CP23/27: Reforming the commodity derivatives regulatory framework

Consultation opens
Consultation closes

Our consultation sets out our proposals concerning position limits, the exemptions from those limits, position management controls, the reporting regime and the ancillary activities test.

Update: 30 May 2024

The Treasury has laid the Financial Services and Markets Act 2000 (Commodity Derivatives and Emission Allowances) (Amendment) Order 2024. This includes provisions to delay the commencement date of articles 2(2), (3) and (4) of the Financial Services and Markets Act 2000 (Commodity Derivatives and Emission Allowances) Order 2023. In line with these changes, we will delay revoking the UK version of delegated regulation (EU) 2017/592 (RTS 20) for the time being. We will also not be taking forward the proposals we made in CP23/27 relating to the ancillary activity exemption.

We will work with the Treasury, and market participants, with the aim to develop an approach that reflects the conclusions of the Wholesale Markets Review while also taking into consideration the concerns raised by industry.


MiFID II Article 2(1)(j), transposed in paragraph 1(k) of Schedule 3 to the Regulated Activities Order (RAO) 2001, provides an exemption from authorisation to firms whose activities in commodity derivatives are ancillary to their commercial business (the ancillary activity exemption or AAE). To be able to benefit from the exemption certain criteria must be fulfilled (the ancillary activity test or AAT). Those criteria are set out in Schedule 3 to the RAO and RTS 20.

In May 2023, the Treasury legislated to simplify the exemption. Those changes are due to come into effect at the start of 2025. In CP23/27, we consulted on guidance intended to clarify how the AAE should be applied by firms.

The laying of the new order by the Treasury follows representations from industry, including in response to our consultation CP23/27, that have expressed concern that an approach based on qualitative criteria and FCA guidance does not provide sufficient certainty to firms about whether they could rely on the AAE. We and the Treasury will consider how to best address the concerns and make revised proposals.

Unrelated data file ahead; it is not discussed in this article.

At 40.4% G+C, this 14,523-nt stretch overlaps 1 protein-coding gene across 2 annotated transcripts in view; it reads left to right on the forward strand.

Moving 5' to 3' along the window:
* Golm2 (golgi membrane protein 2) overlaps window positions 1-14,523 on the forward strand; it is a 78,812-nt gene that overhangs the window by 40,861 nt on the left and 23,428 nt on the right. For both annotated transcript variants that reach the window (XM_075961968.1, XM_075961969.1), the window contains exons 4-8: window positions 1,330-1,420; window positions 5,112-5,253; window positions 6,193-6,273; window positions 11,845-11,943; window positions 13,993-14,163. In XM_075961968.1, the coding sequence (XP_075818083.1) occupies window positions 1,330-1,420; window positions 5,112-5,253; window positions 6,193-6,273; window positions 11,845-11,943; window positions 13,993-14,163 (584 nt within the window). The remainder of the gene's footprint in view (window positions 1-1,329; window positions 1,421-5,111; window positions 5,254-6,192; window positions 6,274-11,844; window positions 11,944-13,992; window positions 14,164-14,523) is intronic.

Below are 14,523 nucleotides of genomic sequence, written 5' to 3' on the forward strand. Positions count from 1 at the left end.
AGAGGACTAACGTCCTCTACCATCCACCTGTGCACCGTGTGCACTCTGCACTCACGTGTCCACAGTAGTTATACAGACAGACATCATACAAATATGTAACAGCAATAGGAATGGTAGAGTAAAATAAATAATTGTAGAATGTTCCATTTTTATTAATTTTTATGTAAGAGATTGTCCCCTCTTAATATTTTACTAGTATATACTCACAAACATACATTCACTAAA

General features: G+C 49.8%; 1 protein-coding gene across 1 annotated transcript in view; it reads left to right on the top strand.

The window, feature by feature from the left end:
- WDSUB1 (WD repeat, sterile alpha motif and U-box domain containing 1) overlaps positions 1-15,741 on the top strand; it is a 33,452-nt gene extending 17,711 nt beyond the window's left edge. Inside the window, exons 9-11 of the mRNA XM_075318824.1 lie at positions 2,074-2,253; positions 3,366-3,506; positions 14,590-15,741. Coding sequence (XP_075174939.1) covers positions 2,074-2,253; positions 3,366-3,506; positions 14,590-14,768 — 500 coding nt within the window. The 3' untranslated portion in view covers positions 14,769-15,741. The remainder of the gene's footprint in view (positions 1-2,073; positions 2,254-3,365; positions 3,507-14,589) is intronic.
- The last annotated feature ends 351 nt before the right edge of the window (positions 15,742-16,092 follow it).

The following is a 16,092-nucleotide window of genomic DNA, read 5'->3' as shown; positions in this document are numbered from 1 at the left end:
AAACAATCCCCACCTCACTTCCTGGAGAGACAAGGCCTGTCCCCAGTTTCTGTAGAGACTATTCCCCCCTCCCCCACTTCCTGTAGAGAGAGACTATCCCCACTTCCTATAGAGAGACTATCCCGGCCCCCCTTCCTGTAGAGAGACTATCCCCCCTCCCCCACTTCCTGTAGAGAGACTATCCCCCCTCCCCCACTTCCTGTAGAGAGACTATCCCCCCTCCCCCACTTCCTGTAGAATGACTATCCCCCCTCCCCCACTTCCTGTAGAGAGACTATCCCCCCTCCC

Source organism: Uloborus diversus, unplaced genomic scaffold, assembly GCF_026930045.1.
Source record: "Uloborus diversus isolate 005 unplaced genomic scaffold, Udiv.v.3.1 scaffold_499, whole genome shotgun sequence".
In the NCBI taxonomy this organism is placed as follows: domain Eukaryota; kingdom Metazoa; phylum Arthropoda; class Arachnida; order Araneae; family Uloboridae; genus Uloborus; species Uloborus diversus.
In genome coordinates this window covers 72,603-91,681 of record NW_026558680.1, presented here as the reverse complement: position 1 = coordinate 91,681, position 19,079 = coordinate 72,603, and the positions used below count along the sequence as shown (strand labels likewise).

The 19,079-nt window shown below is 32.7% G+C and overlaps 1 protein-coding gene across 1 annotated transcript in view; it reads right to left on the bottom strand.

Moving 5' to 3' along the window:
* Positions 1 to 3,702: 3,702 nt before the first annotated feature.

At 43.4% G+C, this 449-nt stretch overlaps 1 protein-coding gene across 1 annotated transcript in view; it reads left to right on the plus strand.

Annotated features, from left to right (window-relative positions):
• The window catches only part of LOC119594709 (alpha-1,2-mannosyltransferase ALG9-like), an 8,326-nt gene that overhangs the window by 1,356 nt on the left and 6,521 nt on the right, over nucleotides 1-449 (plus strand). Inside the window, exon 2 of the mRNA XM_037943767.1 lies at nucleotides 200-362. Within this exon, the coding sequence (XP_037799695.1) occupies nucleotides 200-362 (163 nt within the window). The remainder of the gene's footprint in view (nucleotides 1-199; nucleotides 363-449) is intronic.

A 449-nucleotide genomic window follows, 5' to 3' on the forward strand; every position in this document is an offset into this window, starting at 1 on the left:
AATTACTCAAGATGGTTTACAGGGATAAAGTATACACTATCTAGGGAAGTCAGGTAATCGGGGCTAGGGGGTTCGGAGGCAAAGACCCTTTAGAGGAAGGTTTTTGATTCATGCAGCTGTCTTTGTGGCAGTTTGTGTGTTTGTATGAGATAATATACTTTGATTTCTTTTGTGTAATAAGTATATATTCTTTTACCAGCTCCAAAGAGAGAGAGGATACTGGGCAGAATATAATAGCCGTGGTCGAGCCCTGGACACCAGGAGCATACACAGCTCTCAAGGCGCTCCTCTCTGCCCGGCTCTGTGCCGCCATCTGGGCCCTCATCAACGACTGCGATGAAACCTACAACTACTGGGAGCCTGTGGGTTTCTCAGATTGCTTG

The delay, announced on 29 May 2024, means that we will not be taking forward the proposals we made in CP23/27 relating to the AAE. RTS 20 will remain in place while a permanent solution is considered. This will mean that there continues to be a quantitative test for determining whether a firm can benefit from the exemption that will operate as it has done since we left the EU.

We can confirm that previous statements we have made about how the regime operates in the absence of data on the overall size of the market will remain operative until the revision of the regime is completed. However, the Treasury will not delay the abolition of the annual notification requirement in legislation. As a consequence, firms will no longer be required to systematically notify us on an annual basis on the use of the exemption.


Read CP23/27 (PDF)

Why we are consulting

The commodity derivatives regulatory regime aims to mitigate the risk that large positions can cause disorderly pricing or settlement conditions. This can harm participants in financial markets, users of commodity markets and the real economy.

We propose to apply more stringent requirements to a narrower set of critical contracts. The proposed changes aim to deliver fair and proportionate regulation by removing requirements that impose unnecessary burdens on firms, while placing a sharper focus on the market activity that poses the greatest risk to the real economy.

Who this is for

  • trading venues in the UK which admit to trading commodity derivatives
  • persons, including commercial users and financial firms, who trade commodity derivatives in the UK

Next steps

This consultation has now closed. We will publish feedback on responses and issue a Policy Statement once we have reviewed your comments.

After considering feedback, we will make the necessary amendments to the FCA Handbook rules and guidance.


This consultation is part of the Wholesale Markets Review (WMR), a review of the UK’s secondary markets framework, that we have been conducting with the Treasury. In line with our commitment in the WMR Consultation Response, we are amending our rules to ensure that they are proportionate to the benefits they deliver to market integrity.

The proposed regime builds on changes we have already made to strengthen commodity derivative markets and supports our aim to strengthen the UK’s position in global wholesale markets, a key priority in our 3-year strategy.